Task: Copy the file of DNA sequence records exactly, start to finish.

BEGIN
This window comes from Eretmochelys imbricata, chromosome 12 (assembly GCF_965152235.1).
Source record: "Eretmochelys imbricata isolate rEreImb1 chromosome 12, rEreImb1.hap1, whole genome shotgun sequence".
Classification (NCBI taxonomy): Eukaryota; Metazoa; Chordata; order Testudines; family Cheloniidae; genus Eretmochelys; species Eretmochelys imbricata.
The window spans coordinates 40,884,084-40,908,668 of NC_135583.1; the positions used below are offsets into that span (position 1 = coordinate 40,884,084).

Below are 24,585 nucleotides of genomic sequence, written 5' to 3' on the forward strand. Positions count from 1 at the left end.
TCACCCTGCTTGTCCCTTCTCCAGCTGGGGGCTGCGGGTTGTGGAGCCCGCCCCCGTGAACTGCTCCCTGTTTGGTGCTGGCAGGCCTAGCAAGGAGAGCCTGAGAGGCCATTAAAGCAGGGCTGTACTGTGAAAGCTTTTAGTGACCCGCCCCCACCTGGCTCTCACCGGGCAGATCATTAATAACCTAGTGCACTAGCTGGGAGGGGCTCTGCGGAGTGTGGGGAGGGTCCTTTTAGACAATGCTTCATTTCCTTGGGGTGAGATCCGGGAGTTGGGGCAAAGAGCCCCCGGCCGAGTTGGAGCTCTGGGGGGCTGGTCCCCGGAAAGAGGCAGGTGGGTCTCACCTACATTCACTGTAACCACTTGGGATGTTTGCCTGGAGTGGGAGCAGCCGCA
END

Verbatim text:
This window comes from Eretmochelys imbricata, chromosome 12 (assembly GCF_965152235.1).
Source record: "Eretmochelys imbricata isolate rEreImb1 chromosome 12, rEreImb1.hap1, whole genome shotgun sequence".
Classification (NCBI taxonomy): Eukaryota; Metazoa; Chordata; order Testudines; family Cheloniidae; genus Eretmochelys; species Eretmochelys imbricata.
The window spans coordinates 40,884,084-40,908,668 of NC_135583.1; the positions used below are offsets into that span (position 1 = coordinate 40,884,084).

Below are 24,585 nucleotides of genomic sequence, written 5' to 3' on the forward strand. Positions count from 1 at the left end.
TCACCCTGCTTGTCCCTTCTCCAGCTGGGGGCTGCGGGTTGTGGAGCCCGCCCCCGTGAACTGCTCCCTGTTTGGTGCTGGCAGGCCTAGCAAGGAGAGCCTGAGAGGCCATTAAAGCAGGGCTGTACTGTGAAAGCTTTTAGTGACCCGCCCCCACCTGGCTCTCACCGGGCAGATCATTAATAACCTAGTGCACTAGCTGGGAGGGGCTCTGCGGAGTGTGGGGAGGGTCCTTTTAGACAATGCTTCATTTCCTTGGGGTGAGATCCGGGAGTTGGGGCAAAGAGCCCCCGGCCGAGTTGGAGCTCTGGGGGGCTGGTCCCCGGAAAGAGGCAGGTGGGTCTCACCTACATTCACTGTAACCACTTGGGATGTTTGCCTGGAGTGGGAGCAGCCGCA